• The paper provides valuable insights for NFT collectors to prevent them from buying NFTs at potentially inflated prices.
  • The authors contribute to a deeper understanding of the prevalence of wash trading and discuss practical countermeasures for NFT marketplaces.

Thank you @f13r for this summary. Since Wash trading are involved in over 3.95% of the transactions carried out, are they practical steps to mitigate it in NFT transactions since it’s deemd an illegal trading?


How does the number compare with other recent papers? I remember SCRF ran another summary of a different study that also flagged huge wash trading on $LOOK but it seemed to find about 3% elsewhere. Does that feel right? In my own experience trading NFTs, it seems as though there’s plenty of undetectable backroom dealing which would suggest the numbers should be much higher. Curious how all of this has changed given the recent chill in the NFT markets too. Any thoughts? Are the bad actors moving elsewhere?


Hi there, According to an article on , there are signs to watch out when an NFT have been wash traded. These signs include the following:
Price: It’s possible that the NFT you’re looking to purchase has been wash-traded if its price is significantly higher than the collection’s floor price (the lowest price an NFT is selling for in a specific collection). This is especially true if the NFT in question has few to no rare characteristics that might justify a higher price point.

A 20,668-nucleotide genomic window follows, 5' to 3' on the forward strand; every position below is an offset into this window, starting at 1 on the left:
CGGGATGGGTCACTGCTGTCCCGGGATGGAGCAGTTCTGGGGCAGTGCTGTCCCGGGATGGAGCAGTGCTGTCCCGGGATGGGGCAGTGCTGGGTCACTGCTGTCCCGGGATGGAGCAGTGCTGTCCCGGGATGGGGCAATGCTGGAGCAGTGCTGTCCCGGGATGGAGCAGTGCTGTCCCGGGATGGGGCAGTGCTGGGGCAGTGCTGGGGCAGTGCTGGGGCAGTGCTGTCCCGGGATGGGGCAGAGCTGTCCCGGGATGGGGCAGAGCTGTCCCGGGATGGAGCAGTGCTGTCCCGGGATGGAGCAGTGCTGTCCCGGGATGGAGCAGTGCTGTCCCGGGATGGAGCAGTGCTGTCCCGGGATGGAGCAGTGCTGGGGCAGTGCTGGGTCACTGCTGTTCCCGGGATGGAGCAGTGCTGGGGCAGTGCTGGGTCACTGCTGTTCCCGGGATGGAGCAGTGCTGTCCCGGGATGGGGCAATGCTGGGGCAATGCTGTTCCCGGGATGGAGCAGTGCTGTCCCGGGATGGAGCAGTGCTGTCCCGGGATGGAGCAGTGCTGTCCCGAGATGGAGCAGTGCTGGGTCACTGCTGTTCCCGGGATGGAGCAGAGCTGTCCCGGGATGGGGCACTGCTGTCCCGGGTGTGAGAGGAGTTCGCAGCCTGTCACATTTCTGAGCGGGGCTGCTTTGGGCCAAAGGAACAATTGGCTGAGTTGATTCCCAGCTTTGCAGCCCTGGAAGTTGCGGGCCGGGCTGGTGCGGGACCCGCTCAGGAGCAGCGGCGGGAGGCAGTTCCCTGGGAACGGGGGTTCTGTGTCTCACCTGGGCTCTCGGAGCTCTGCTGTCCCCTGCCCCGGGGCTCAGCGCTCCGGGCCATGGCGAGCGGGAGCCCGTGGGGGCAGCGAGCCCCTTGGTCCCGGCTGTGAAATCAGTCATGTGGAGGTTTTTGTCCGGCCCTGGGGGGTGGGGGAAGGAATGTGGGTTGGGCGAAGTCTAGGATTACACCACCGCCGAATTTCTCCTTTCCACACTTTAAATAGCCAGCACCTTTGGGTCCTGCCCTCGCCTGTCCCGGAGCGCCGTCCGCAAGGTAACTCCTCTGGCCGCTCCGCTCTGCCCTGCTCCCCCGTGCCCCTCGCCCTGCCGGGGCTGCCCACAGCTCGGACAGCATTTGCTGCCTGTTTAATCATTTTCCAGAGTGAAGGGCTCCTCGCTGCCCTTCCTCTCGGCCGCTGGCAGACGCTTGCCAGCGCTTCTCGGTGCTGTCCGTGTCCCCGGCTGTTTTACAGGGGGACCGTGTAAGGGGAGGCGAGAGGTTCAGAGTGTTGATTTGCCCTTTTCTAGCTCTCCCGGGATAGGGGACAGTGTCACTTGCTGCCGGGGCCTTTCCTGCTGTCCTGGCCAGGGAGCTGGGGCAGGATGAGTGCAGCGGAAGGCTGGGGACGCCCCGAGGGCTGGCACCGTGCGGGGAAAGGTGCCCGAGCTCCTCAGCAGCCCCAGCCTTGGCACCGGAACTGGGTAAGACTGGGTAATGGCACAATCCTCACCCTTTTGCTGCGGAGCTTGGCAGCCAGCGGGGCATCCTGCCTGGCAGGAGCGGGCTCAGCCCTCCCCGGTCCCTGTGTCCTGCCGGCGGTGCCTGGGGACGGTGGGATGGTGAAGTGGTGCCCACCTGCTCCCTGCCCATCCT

Transaction history: The transaction history of an NFT can be checked using programs like Etherscan and BscScan. These details are also displayed on the listing sites of some marketplaces, such OpenSea. Wash trading may be detected by a rapid, inactive increase in the price of an NFT.

Previous owners: A wallet address like CryptoPunk 9998 that appears several times in the transaction history should be avoided. If the same wallet has made several purchases of an NFT, wash trading may be taking place. Another possible indicator that the wallets may be closely related to one another is to check individual wallet addresses to see whether they have interacted with other wallet addresses included in an NFTs transaction history.

I believe that with those signs in mind, potential NFT buyers will be able to mitigate NFT washed- trade transactions.
@f13r , you can still add more if you have. I really enjoyed reading your summary.


Before @f13r comes in to take this question, I think that a good number of the wash trading happens at a peer to peer level. Anybody can create any amounts of wallets at ease and transact with oneself. This could be hard to control but not impossible.

Perhaps, NFT marketplaces could come in here by watching suspicious transactions to suspend them or deanonymizing wallets on a worst case scenario. But this breaches privacy anyway. In the end it gets complicated.


I believe that carrying put surveillance on fraudulent activities with the aim of curbing it will not amount to data protection and Privacy breach. However, caution must be taken why doing so to ensure that the principles of necessity and proportionality is complied with.

Deanonymisation on its own doesn’t amount to data breach, it only brings the data within the definition of personal data and thus requires best practices in handling it.